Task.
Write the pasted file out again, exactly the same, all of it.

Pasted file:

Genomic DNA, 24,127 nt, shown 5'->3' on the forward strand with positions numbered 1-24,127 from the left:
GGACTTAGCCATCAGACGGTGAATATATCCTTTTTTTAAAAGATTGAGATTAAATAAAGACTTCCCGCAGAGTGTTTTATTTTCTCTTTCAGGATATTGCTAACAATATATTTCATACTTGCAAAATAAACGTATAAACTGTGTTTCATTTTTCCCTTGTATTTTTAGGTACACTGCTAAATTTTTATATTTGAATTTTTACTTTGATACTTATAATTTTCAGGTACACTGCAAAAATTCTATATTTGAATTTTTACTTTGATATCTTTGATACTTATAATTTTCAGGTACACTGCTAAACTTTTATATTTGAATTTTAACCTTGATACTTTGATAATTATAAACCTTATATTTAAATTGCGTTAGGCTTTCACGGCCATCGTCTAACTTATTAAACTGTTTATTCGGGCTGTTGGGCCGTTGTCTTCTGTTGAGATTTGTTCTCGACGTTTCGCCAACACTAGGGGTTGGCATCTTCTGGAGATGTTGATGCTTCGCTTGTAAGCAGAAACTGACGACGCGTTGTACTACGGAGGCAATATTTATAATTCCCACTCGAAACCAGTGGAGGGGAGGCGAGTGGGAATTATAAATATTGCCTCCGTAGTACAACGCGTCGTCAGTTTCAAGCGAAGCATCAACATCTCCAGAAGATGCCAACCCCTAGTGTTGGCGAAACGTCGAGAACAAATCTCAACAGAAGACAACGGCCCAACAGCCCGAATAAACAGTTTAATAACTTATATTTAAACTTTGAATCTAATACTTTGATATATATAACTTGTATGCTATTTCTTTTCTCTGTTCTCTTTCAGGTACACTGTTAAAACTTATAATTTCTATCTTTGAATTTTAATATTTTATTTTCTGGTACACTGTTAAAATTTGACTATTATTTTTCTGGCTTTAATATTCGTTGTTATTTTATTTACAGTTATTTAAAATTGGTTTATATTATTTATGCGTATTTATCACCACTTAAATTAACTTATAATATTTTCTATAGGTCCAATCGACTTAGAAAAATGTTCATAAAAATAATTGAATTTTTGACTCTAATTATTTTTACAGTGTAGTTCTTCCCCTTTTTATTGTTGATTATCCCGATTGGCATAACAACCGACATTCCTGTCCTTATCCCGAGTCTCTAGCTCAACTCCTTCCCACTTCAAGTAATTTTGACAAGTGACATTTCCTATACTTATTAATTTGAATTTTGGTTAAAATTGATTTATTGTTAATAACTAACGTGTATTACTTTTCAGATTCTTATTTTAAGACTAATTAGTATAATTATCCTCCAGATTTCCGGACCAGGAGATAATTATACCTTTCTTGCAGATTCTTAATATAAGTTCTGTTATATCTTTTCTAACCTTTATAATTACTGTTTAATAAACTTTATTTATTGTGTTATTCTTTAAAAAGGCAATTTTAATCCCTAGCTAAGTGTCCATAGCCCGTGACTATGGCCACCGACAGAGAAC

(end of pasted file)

Genomic DNA, 24,127 nt, shown 5'->3' on the forward strand with positions numbered 1-24,127 from the left:
GGACTTAGCCATCAGACGGTGAATATATCCTTTTTTTAAAAGATTGAGATTAAATAAAGACTTCCCGCAGAGTGTTTTATTTTCTCTTTCAGGATATTGCTAACAATATATTTCATACTTGCAAAATAAACGTATAAACTGTGTTTCATTTTTCCCTTGTATTTTTAGGTACACTGCTAAATTTTTATATTTGAATTTTTACTTTGATACTTATAATTTTCAGGTACACTGCAAAAATTCTATATTTGAATTTTTACTTTGATATCTTTGATACTTATAATTTTCAGGTACACTGCTAAACTTTTATATTTGAATTTTAACCTTGATACTTTGATAATTATAAACCTTATATTTAAATTGCGTTAGGCTTTCACGGCCATCGTCTAACTTATTAAACTGTTTATTCGGGCTGTTGGGCCGTTGTCTTCTGTTGAGATTTGTTCTCGACGTTTCGCCAACACTAGGGGTTGGCATCTTCTGGAGATGTTGATGCTTCGCTTGTAAGCAGAAACTGACGACGCGTTGTACTACGGAGGCAATATTTATAATTCCCACTCGAAACCAGTGGAGGGGAGGCGAGTGGGAATTATAAATATTGCCTCCGTAGTACAACGCGTCGTCAGTTTCAAGCGAAGCATCAACATCTCCAGAAGATGCCAACCCCTAGTGTTGGCGAAACGTCGAGAACAAATCTCAACAGAAGACAACGGCCCAACAGCCCGAATAAACAGTTTAATAACTTATATTTAAACTTTGAATCTAATACTTTGATATATATAACTTGTATGCTATTTCTTTTCTCTGTTCTCTTTCAGGTACACTGTTAAAACTTATAATTTCTATCTTTGAATTTTAATATTTTATTTTCTGGTACACTGTTAAAATTTGACTATTATTTTTCTGGCTTTAATATTCGTTGTTATTTTATTTACAGTTATTTAAAATTGGTTTATATTATTTATGCGTATTTATCACCACTTAAATTAACTTATAATATTTTCTATAGGTCCAATCGACTTAGAAAAATGTTCATAAAAATAATTGAATTTTTGACTCTAATTATTTTTACAGTGTAGTTCTTCCCCTTTTTATTGTTGATTATCCCGATTGGCATAACAACCGACATTCCTGTCCTTATCCCGAGTCTCTAGCTCAACTCCTTCCCACTTCAAGTAATTTTGACAAGTGACATTTCCTATACTTATTAATTTGAATTTTGGTTAAAATTGATTTATTGTTAATAACTAACGTGTATTACTTTTCAGATTCTTATTTTAAGACTAATTAGTATAATTATCCTCCAGATTTCCGGACCAGGAGATAATTATACCTTTCTTGCAGATTCTTAATATAAGTTCTGTTATATCTTTTCTAACCTTTATAATTACTGTTTAATAAACTTTATTTATTGTGTTATTCTTTAAAAAGGCAATTTTAATCCCTAGCTAAGTGTCCATAGCCCGTGACTATGGCCACCGACAGAGAAC